Blog 11 - New opportunities to experience more of the natural world

From lockdown to now, Neil has kept busy finding new ways to keep people engaged with nature.

Tramper at Hardy's Birthplace (C) Neil WArren

With lockdown easing and many returning to patterns of life closer to ‘normal’, memories of late March and early April seem distant. One of the most distinctive features of the time – other than discussions of trying to keep up with a Joe Wicks workout or grappling with Zoom for the first time – was ‘the daily exercise’.

Many were pleasantly surprised to discover the beauty of their doorstep, often overlooked for higher profile, more distant destinations. There was a realisation of the long standing evidence showing the benefits on mental and physical health of being outdoors.

Taking a stroll (C) Tony Gill

But this wasn’t possible for everyone. Those shielding found themselves needing to remain indoors and for others, mobility limitations would constrain opportunities.

As Project Manager for Countryside Mobility, a charity initiative helping people access beauty spots through a network of all-terrain mobility scooter hire, I was painfully aware that as I discovered the pleasures of local lanes, those who would normally use our scheme (and many more besides) were unlikely to have the same opportunities.

With all our hire locations closed down, how could we continue to help people access the countryside? Could we bring the countryside into their home?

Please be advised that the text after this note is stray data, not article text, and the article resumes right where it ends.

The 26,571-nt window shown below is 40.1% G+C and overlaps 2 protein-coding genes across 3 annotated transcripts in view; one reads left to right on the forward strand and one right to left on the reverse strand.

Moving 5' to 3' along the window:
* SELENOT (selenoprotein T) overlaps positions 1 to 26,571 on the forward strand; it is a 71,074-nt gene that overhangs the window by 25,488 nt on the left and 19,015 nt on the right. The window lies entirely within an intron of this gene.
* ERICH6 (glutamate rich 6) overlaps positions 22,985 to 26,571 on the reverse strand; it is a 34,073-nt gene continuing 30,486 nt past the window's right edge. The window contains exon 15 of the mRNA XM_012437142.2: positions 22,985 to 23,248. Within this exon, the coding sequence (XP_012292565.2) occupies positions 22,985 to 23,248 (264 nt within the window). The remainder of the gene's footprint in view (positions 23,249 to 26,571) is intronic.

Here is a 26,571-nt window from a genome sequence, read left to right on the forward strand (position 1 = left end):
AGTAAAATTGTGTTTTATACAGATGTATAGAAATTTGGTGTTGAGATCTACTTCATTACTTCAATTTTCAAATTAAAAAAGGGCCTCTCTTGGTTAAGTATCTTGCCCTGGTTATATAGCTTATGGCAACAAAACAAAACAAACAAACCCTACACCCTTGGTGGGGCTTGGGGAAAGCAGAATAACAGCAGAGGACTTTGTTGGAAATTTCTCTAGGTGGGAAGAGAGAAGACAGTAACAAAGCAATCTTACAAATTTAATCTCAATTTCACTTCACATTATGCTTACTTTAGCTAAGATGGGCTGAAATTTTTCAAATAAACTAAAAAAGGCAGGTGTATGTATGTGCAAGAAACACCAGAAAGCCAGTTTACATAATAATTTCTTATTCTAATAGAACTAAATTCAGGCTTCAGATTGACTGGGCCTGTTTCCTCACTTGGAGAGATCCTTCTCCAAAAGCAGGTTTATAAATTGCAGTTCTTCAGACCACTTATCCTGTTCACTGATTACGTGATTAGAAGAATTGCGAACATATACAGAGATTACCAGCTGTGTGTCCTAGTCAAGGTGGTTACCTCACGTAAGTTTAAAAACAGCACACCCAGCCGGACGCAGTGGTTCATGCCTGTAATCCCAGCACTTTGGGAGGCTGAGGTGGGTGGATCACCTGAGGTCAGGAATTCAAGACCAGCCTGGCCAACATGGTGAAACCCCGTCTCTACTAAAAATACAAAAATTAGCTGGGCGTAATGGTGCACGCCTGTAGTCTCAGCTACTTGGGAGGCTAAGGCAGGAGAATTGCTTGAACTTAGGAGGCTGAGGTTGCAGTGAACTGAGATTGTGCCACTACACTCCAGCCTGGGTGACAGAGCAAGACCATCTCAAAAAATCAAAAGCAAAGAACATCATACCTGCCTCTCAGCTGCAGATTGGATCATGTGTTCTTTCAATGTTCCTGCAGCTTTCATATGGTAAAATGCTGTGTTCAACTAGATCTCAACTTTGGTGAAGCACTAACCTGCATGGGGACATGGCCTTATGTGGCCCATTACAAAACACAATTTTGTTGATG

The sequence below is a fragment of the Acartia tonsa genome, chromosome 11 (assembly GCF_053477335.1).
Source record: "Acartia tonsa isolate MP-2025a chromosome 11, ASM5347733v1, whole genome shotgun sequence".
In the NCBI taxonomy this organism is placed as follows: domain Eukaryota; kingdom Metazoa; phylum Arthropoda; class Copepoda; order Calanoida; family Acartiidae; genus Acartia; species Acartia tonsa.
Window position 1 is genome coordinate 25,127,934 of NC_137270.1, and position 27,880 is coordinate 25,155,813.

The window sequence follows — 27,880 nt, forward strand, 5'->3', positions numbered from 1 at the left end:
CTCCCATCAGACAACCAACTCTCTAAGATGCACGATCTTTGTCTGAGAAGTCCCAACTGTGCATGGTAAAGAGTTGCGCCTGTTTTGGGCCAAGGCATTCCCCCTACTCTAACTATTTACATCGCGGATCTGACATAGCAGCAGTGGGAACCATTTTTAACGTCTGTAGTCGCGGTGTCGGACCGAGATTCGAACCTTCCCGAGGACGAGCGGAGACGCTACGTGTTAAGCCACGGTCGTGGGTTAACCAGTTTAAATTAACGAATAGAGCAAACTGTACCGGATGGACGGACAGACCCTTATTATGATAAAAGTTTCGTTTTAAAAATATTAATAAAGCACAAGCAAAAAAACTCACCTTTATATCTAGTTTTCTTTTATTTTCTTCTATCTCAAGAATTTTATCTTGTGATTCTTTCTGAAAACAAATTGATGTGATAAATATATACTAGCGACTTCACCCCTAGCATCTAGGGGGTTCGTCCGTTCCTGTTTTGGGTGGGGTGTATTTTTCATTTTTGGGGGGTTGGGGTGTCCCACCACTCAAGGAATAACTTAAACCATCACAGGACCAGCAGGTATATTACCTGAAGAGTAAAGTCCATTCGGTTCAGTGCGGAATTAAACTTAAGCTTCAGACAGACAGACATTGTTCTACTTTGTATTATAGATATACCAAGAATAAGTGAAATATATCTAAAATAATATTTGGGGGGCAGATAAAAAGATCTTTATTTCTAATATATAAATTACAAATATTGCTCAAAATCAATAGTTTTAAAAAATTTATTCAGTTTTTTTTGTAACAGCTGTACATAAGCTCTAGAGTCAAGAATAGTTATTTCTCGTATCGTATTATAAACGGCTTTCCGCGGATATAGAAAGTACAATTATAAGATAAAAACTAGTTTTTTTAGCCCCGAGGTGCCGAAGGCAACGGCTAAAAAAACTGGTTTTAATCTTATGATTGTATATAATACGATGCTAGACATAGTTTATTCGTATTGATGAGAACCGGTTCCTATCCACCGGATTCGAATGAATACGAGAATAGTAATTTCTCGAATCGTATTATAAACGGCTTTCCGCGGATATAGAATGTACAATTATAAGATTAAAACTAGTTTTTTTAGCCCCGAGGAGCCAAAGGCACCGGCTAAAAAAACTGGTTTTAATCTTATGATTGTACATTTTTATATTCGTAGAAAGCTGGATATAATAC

Thrift on Chesil Beach (c) Mark Heighes

The idea of starting a podcast began to enter my mind. I had a few bits of recording equipment from my occasional work as a videographer and a long list of contacts at beautiful places around the South West. After a fortnight of intense research into how to create and publish a podcast, the first set of ‘guests’ were interviewed, the show edited and the first episode ‘went live’ just in time for Easter.

For those unfamiliar with a podcast, it’s essentially a radio programme, but available through the internet rather than a radio. This means you can listen whenever is convenient to you through a computer, tablet, phone or even a fancy smart speaker. It can seem a little alien but it’s really very simple and you’ll discover a whole world of listening.

Listen to the podcasts here:

Each episode aims to take people on an audio journey exploring a different aspects of the outdoors – woodlands, coasts, long distance trails, hedgerows, forests and much more – with ‘guests’ including researchers, rangers, experts, enthusiasts and, of course, Stepping into Nature’s very own Julie Hammon. We’ve even spoken to a hotel inspector!

I’ve learnt a lot along the way but what’s been most encouraging is the regular theme of the difference opening up opportunities for people to experience more of the natural world makes. While a podcast can’t substitute for the real thing I hope it’s been helpful in bringing a fraction of those benefits to those who may, for whatever reason,  find accessing them difficult at the moment. And given that we’ve had a number of listens from Paradise (a town in the USA) it seems that we could all benefit from an extra dose of the outdoors!

If you are interested in the all-terrain mobility scooters then the fantastic news is they are available for hire again!